Shares of Affirm Holdings Inc. fell on Tuesday afternoon after executives cut their annual guidance for the buy-now-pay-late company amid problems at one of its most important partners in recent years, Peloton Interactive Inc.
Shares fell more than 18% in after-hours trading immediately after the results were reported, having closed up 0.1% at $15.64. After-hours prices would be record lows for the new company, which went public in early 2021 at $49 a share. the stock hasn’t traded below $13.64 in regular session since then, but traded below $13 in extended session Tuesday afternoon.
The company reported a comprehensive first-quarter fiscal loss of $278.3 million, or 86 cents per share, compared with a loss of $311 million, or $1.13 per share, in the prior quarter. The FactSet consensus was for a loss of 84 cents on a GAAP basis.
Affirm’s revenue rose to $361.6 million from $269 million, while analysts were expecting $360 million. The company’s total revenue excluding transaction costs was $182.3 million.
The company’s number of active merchants rose to 244,900 from 235,000 sequentially, while Affirm’s annual active customer count rose to 14.7 million in the September quarter from 14 million in the June quarter. Affirm reported $4.4 billion in gross merchandise volume, or the dollar value of transactions on its platform during the quarter.
The problem appeared to be in Affirm’s forecast, with executives cutting their full-year guidance after the fiscal first quarter and missing revenue guidance for the second quarter as they face a huge drop in demand for bikes from the Peloton PTON.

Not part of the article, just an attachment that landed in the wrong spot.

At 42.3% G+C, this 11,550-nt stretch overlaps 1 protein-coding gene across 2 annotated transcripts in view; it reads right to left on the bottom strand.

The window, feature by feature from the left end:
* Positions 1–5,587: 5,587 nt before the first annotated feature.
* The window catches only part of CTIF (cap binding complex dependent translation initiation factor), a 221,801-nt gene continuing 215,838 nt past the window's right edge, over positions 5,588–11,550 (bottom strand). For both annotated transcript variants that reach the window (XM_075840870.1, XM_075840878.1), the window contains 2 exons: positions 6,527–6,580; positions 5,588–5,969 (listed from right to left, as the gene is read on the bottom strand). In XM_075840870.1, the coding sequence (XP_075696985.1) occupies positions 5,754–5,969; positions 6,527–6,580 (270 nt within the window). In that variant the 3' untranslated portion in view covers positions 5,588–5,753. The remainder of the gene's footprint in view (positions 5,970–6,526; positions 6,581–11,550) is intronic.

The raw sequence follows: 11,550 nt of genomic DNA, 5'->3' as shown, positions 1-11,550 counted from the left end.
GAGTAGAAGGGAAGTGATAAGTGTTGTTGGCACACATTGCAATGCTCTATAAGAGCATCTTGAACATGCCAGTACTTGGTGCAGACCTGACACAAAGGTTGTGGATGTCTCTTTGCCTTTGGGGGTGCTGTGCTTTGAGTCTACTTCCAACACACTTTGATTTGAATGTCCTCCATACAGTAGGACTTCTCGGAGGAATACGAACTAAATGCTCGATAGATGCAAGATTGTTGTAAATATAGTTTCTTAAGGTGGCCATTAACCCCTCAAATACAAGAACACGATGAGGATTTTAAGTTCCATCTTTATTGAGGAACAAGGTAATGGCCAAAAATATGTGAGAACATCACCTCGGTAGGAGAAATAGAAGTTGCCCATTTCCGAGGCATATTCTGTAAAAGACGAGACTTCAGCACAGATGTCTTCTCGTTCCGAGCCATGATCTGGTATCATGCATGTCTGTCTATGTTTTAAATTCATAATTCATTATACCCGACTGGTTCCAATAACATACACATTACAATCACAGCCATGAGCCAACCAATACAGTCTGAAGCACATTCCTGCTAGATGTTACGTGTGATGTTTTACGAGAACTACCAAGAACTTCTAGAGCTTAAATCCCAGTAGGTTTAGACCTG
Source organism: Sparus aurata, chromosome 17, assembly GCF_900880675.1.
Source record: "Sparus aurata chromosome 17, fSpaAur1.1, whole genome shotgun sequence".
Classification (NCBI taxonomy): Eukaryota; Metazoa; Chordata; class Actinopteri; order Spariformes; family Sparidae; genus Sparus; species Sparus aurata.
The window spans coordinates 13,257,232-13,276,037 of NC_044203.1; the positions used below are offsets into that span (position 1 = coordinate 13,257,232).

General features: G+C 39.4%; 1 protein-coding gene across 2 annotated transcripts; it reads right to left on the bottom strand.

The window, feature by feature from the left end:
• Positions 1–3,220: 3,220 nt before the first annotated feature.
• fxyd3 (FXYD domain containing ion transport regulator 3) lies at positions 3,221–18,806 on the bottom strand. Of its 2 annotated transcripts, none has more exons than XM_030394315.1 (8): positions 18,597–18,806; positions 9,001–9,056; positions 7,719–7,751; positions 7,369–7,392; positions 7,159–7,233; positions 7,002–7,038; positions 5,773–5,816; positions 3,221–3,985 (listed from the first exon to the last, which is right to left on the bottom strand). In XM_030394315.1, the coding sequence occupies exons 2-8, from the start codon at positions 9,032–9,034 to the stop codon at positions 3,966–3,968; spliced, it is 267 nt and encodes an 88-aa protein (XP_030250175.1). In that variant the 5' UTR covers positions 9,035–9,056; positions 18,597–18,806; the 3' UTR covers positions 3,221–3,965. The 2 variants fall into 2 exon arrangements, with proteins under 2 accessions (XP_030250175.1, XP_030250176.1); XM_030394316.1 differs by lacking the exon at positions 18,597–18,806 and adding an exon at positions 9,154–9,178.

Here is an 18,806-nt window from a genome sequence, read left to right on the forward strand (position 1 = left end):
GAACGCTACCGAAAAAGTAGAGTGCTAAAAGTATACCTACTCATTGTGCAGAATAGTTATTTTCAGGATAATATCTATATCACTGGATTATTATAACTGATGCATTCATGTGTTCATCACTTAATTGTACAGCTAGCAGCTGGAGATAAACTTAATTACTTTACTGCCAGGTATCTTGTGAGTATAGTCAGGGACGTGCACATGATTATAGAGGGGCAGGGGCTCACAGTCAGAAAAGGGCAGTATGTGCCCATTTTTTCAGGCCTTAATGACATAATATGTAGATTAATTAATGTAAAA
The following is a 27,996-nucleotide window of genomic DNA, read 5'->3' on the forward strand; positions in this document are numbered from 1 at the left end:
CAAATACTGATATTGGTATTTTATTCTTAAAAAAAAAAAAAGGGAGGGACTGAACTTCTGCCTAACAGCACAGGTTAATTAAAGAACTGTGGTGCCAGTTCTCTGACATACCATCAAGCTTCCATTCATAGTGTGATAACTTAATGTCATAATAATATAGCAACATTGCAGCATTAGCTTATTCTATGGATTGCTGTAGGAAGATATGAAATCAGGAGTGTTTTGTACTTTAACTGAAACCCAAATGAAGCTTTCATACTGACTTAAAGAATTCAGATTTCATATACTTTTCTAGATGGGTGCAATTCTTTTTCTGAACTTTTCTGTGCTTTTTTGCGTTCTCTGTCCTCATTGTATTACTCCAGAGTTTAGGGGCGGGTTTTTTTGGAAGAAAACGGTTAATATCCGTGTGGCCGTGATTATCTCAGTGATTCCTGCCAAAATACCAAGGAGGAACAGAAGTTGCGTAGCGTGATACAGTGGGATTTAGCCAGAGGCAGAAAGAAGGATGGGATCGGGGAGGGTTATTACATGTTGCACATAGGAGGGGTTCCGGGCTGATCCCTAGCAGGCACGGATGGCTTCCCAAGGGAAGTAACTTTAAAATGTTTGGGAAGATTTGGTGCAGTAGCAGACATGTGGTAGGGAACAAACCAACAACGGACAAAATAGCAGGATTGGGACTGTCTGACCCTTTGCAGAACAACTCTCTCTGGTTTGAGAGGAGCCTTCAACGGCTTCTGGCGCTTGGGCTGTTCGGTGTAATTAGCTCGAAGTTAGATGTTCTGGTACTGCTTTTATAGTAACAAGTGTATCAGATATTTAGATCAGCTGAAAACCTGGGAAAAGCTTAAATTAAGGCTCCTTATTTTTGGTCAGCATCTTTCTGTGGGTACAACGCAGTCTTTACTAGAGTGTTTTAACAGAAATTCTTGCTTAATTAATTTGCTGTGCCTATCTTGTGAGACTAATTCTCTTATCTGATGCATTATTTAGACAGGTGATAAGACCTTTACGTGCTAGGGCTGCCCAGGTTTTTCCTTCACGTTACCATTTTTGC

“In light of the current volatile macroeconomic environment and the ongoing and sharp slowdown with a certain major trading partner, we are lowering our outlook for FY23,” executives said in a letter to shareholders. “While we are actively working to mitigate these headwinds and drive profitable growth, we remain excited about the opportunity ahead.”
While the executives declined to mention Peloton by name there, they did not hesitate to detail how the decline of the exercise bike company that became popular early in the COVID-19 pandemic was affecting their business elsewhere in the letter.
“During the pandemic, we experienced a significant GMV mix shift toward Peloton, which had customers with excellent credit quality,” executives wrote in a letter to shareholders. “However, Peloton accounted for less than 2% of our GMV in FQ1’23, compared to 23% and 18% of GMV in FY’20 and FY’21, respectively.”
Affirm executives forecast $20.5 billion to $21.5 billion in gross merchandise volume for the full fiscal year, along with $1.6 billion to $1.68 billion in revenue. Management’s previous full-year forecast called for $20.5 billion to $22.0 billion in GMV and $1.625 billion to $1.725 billion in revenue.
For the fiscal second quarter, executives forecast volume of $5.73 billion to $5.83 billion and revenue of $400 million to $420 million. Analysts on average had expected volume of $5.56 billion and revenue of $434 million, according to FactSet
On the company’s earnings call, investors focused on how Affirm’s business is holding up in the current economic climate and how loan financing has fared.
“The details of how the company manages the effects of a higher interest rate environment, the tight credit box and funding costs will be … key issues,” Bank of America’s Jason Kupferberg wrote ahead of the report.
Shares of Affirm have lost about 90% over the past 12 months as the S&P 500 SPX,
has fallen 19%.